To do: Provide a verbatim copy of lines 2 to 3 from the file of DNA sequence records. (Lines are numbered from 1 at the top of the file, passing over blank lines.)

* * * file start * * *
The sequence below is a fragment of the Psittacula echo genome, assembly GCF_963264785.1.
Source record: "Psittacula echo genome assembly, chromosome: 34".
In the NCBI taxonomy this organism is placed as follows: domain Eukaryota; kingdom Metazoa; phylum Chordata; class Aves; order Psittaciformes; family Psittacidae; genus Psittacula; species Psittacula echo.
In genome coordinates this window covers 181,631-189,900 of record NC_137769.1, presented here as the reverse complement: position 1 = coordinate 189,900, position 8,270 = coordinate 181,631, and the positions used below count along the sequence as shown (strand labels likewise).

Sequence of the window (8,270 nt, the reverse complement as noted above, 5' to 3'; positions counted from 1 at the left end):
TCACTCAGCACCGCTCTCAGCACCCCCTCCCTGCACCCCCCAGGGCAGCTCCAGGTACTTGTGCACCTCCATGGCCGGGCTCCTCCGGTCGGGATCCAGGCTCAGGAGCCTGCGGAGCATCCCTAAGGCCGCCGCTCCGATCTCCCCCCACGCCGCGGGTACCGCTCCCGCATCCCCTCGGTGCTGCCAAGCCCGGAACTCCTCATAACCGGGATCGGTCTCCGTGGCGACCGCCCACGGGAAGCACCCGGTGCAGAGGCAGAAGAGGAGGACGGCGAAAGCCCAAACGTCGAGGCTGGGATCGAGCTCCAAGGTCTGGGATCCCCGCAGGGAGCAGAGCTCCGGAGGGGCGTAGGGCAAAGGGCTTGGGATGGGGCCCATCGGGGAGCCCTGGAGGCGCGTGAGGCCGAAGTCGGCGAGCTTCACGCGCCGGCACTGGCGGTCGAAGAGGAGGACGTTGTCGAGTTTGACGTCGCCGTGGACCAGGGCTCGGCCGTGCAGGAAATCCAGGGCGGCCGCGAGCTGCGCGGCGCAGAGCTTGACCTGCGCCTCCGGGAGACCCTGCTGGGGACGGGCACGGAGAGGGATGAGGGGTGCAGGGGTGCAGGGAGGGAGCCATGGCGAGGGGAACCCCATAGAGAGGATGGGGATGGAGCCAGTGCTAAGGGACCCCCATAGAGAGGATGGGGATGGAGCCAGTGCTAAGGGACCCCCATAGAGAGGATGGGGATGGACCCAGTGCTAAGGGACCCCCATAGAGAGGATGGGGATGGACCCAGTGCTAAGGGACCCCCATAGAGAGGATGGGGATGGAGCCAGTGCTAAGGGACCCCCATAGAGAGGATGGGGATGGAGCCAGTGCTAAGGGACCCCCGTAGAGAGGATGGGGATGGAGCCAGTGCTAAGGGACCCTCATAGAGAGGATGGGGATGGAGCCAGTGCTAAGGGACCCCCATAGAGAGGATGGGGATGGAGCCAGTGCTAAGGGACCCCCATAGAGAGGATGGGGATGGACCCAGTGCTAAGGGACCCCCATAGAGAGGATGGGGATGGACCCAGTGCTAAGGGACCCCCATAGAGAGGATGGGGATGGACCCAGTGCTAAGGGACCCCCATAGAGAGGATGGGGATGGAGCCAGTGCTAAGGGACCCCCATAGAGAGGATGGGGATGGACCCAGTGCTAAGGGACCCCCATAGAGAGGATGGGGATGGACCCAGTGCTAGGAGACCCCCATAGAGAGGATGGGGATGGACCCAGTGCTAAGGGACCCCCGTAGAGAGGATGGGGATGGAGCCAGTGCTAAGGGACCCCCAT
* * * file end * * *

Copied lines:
Source record: "Psittacula echo genome assembly, chromosome: 34".
In the NCBI taxonomy this organism is placed as follows: domain Eukaryota; kingdom Metazoa; phylum Chordata; class Aves; order Psittaciformes; family Psittacidae; genus Psittacula; species Psittacula echo.